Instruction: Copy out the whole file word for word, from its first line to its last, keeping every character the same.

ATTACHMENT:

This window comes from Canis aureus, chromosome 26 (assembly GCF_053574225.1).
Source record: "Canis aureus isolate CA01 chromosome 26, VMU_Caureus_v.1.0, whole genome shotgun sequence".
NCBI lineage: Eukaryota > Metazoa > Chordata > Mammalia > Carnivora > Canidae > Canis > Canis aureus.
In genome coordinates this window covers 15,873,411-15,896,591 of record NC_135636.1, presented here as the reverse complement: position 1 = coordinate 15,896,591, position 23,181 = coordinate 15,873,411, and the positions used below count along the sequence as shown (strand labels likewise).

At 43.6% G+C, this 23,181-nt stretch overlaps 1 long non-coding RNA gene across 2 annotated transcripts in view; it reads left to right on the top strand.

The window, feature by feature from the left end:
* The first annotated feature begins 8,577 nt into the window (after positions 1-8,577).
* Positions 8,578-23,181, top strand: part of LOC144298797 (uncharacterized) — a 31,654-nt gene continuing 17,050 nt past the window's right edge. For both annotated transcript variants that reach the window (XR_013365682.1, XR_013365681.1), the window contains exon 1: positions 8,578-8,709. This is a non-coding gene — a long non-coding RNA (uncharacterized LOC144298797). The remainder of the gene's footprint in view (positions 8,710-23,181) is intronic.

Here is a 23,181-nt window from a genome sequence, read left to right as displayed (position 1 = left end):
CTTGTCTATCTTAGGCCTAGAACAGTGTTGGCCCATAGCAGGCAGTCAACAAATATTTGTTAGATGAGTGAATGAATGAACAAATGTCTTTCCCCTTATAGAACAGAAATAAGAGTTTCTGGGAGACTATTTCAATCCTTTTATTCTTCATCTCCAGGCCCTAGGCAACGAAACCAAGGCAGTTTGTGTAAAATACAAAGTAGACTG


This window comes from Canis aureus, chromosome 26 (assembly GCF_053574225.1).
Source record: "Canis aureus isolate CA01 chromosome 26, VMU_Caureus_v.1.0, whole genome shotgun sequence".
NCBI lineage: Eukaryota > Metazoa > Chordata > Mammalia > Carnivora > Canidae > Canis > Canis aureus.
In genome coordinates this window covers 15,873,411-15,896,591 of record NC_135636.1, presented here as the reverse complement: position 1 = coordinate 15,896,591, position 23,181 = coordinate 15,873,411, and the positions used below count along the sequence as shown (strand labels likewise).

At 43.6% G+C, this 23,181-nt stretch overlaps 1 long non-coding RNA gene across 2 annotated transcripts in view; it reads left to right on the top strand.

The window, feature by feature from the left end:
* The first annotated feature begins 8,577 nt into the window (after positions 1-8,577).
* Positions 8,578-23,181, top strand: part of LOC144298797 (uncharacterized) — a 31,654-nt gene continuing 17,050 nt past the window's right edge. For both annotated transcript variants that reach the window (XR_013365682.1, XR_013365681.1), the window contains exon 1: positions 8,578-8,709. This is a non-coding gene — a long non-coding RNA (uncharacterized LOC144298797). The remainder of the gene's footprint in view (positions 8,710-23,181) is intronic.

Here is a 23,181-nt window from a genome sequence, read left to right as displayed (position 1 = left end):
CTTGTCTATCTTAGGCCTAGAACAGTGTTGGCCCATAGCAGGCAGTCAACAAATATTTGTTAGATGAGTGAATGAATGAACAAATGTCTTTCCCCTTATAGAACAGAAATAAGAGTTTCTGGGAGACTATTTCAATCCTTTTATTCTTCATCTCCAGGCCCTAGGCAACGAAACCAAGGCAGTTTGTGTAAAATACAAAGTAGACTG